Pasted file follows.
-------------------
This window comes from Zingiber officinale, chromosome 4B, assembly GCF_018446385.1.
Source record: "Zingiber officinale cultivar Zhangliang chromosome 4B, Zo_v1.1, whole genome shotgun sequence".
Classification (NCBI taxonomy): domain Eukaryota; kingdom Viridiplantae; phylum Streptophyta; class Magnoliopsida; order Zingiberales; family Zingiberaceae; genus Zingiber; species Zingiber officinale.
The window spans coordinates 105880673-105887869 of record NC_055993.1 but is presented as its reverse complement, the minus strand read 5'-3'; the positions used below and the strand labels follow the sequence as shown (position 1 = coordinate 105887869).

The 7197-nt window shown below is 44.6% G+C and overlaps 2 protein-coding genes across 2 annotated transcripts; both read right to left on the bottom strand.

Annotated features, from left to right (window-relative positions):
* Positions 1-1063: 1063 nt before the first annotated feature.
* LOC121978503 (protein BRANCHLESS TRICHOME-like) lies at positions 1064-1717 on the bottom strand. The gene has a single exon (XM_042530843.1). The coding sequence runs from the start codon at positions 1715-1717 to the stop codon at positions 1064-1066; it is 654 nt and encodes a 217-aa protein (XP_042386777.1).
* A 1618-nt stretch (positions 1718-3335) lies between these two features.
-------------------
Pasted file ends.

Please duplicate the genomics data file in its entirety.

This window comes from Zingiber officinale, chromosome 4B, assembly GCF_018446385.1.
Source record: "Zingiber officinale cultivar Zhangliang chromosome 4B, Zo_v1.1, whole genome shotgun sequence".
Classification (NCBI taxonomy): domain Eukaryota; kingdom Viridiplantae; phylum Streptophyta; class Magnoliopsida; order Zingiberales; family Zingiberaceae; genus Zingiber; species Zingiber officinale.
The window spans coordinates 105880673-105887869 of record NC_055993.1 but is presented as its reverse complement, the minus strand read 5'-3'; the positions used below and the strand labels follow the sequence as shown (position 1 = coordinate 105887869).

The 7197-nt window shown below is 44.6% G+C and overlaps 2 protein-coding genes across 2 annotated transcripts; both read right to left on the bottom strand.

Annotated features, from left to right (window-relative positions):
* Positions 1-1063: 1063 nt before the first annotated feature.
* LOC121978503 (protein BRANCHLESS TRICHOME-like) lies at positions 1064-1717 on the bottom strand. The gene has a single exon (XM_042530843.1). The coding sequence runs from the start codon at positions 1715-1717 to the stop codon at positions 1064-1066; it is 654 nt and encodes a 217-aa protein (XP_042386777.1).
* A 1618-nt stretch (positions 1718-3335) lies between these two features.